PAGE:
She goes on to say, “…this suspension is meant to give government time to re-look at the policy structure, to re-look at the institution that has been mandated to manage the wildlife in Zambia which institution clearly has several challenges which needs to be addressed by government. To re-look at the core issue of the community’s benefiting and participating effectively in the management of the wildlife so that they can be the ones to conserve and protect wildlife for future generations. And also to ensure that the government and the communities derive benefits for the good of the country from this industry.” Well, she has a very strange and conflicted way of conserving and protecting the wildlife of her country when she must know, full well, that the last time such a ban was instituted, the very wildlife which she supposedly wants to protect, was what suffered most. In addition, it is difficult to understand how she can stand up amongst intelligent people and, with a straight face, state that what she’s doing is to ensure that communities derive benefits from the hunting industry while at the same time causing irreparable damage to it.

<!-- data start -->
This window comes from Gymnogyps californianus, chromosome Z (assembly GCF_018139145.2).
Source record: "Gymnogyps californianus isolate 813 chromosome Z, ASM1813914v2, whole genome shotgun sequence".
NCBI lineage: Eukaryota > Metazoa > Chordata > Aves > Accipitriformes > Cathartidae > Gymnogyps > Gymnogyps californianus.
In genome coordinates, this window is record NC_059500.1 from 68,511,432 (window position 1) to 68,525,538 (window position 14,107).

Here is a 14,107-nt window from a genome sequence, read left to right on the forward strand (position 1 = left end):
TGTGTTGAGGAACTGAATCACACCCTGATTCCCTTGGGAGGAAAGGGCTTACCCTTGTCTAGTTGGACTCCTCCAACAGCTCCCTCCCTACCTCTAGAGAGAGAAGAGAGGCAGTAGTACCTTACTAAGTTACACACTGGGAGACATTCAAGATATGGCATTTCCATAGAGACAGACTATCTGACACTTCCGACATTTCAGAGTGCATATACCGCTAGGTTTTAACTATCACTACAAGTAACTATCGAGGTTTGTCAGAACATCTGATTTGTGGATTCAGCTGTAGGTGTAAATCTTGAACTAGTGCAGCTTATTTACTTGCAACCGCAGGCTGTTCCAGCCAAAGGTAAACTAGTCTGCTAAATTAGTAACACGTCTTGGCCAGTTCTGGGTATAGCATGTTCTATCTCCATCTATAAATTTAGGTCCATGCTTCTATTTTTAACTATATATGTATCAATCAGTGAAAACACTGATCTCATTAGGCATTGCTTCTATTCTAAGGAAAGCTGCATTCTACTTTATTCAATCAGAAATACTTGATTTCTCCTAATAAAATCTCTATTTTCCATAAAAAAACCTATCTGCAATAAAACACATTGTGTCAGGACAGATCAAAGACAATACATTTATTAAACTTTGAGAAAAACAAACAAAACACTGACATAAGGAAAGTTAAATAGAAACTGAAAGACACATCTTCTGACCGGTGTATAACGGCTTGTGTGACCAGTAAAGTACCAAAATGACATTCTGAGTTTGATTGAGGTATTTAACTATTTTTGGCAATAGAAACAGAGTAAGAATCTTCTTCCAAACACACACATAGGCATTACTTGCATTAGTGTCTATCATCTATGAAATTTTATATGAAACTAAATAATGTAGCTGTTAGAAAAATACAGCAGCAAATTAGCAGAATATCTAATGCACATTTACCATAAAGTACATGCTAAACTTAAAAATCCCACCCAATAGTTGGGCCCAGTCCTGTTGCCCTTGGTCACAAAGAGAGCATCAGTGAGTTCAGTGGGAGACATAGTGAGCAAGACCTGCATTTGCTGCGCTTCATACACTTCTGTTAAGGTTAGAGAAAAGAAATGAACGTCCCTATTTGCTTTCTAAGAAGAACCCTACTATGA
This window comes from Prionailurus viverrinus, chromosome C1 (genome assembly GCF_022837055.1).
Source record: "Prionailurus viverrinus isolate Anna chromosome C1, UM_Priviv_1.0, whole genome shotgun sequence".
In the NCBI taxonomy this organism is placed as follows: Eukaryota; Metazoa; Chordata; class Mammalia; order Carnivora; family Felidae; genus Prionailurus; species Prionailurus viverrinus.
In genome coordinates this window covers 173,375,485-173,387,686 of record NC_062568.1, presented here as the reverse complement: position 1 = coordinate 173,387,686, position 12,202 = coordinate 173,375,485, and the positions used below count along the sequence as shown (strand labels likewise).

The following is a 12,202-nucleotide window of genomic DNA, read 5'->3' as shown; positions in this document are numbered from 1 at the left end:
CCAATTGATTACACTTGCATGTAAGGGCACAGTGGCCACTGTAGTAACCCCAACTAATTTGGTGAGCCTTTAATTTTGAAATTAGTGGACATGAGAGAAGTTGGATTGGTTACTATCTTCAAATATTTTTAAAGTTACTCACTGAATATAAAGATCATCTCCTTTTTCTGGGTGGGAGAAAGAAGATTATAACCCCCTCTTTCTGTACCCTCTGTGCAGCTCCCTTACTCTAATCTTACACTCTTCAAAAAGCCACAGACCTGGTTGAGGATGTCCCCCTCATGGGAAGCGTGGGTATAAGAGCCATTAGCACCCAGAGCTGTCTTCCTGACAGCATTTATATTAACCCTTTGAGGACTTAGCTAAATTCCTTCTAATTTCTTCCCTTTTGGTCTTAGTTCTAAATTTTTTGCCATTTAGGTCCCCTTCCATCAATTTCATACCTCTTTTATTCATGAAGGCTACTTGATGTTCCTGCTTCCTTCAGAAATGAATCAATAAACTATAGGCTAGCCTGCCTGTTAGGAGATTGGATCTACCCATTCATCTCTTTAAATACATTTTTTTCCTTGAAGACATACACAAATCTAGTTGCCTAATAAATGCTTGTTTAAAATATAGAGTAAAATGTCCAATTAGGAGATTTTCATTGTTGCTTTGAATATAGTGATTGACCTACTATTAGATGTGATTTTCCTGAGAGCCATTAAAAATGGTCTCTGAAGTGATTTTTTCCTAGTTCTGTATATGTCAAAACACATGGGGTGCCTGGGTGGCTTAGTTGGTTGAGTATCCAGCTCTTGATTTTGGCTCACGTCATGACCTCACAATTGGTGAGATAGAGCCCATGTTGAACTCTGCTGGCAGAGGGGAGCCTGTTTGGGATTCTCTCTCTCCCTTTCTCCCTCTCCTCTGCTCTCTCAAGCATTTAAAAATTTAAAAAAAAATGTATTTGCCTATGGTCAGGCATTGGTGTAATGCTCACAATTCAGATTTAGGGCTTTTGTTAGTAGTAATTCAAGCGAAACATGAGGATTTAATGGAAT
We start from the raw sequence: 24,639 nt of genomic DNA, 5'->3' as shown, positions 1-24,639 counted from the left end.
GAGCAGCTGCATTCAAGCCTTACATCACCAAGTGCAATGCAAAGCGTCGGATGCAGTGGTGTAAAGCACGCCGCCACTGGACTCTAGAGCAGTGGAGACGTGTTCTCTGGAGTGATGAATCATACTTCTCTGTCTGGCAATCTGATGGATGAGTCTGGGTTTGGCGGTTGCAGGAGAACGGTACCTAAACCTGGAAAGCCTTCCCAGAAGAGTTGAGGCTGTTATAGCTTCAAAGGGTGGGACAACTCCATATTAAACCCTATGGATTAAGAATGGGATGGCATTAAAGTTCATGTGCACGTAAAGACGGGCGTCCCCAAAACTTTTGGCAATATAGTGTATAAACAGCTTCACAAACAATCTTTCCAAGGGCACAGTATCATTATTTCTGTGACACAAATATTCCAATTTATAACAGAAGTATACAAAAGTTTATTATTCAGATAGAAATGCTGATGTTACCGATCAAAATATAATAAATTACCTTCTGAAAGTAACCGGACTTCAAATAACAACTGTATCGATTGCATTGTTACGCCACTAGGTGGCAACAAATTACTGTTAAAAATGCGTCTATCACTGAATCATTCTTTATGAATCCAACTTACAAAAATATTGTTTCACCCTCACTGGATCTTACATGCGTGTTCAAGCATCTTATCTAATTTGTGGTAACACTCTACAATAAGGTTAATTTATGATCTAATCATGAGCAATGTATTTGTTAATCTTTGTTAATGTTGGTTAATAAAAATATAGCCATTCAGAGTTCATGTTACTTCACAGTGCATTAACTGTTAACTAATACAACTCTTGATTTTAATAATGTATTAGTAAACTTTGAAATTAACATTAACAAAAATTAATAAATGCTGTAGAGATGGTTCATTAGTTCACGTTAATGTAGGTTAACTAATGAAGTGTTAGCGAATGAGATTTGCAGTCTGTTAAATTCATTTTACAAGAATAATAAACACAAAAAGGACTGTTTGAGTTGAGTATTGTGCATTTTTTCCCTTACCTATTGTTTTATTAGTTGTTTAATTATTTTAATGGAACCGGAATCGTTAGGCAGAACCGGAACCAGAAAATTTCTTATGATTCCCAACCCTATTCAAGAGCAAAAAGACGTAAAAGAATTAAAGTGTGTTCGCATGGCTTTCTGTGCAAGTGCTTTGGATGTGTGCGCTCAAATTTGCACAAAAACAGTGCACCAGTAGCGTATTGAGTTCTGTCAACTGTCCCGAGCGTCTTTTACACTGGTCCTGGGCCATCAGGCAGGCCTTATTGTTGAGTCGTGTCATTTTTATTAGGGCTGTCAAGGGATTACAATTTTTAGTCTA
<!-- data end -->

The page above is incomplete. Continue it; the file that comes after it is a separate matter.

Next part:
For example, fenced game ranches are unaffected by the ban but not unfenced ones and I know of one major community game ranching project which the parties have been working on for three years. This will now collapse because of their inability to generate any revenue for the foreseeable future.

After her devastating decisions, she obviously failed to see the irony in her next almost incoherent remarks when she stated that, “As a country, we cannot manage the 20 national parks, plus the 56 game management areas, the two animals sanctuaries, the one main sanctuary alone as government without the cooperation of the private sector and therefore, we want to appeal to you to come on board and support us as a country in our endeavour if indeed we have to have sustainable hunting in the future. Without taking necessary steps, especially of protecting the animals where those animals are, in a country that is large, whose wildlife estimate covers over 250,000 square kilometres, where manpower is very low, where tools to protect the animals are not available, where the resources are not enough, there will be no hunting to talk about in the next few years. There will be no difference between this ban, and the actual ban that is self inflicted from the fact that all of the animals have become extinct.”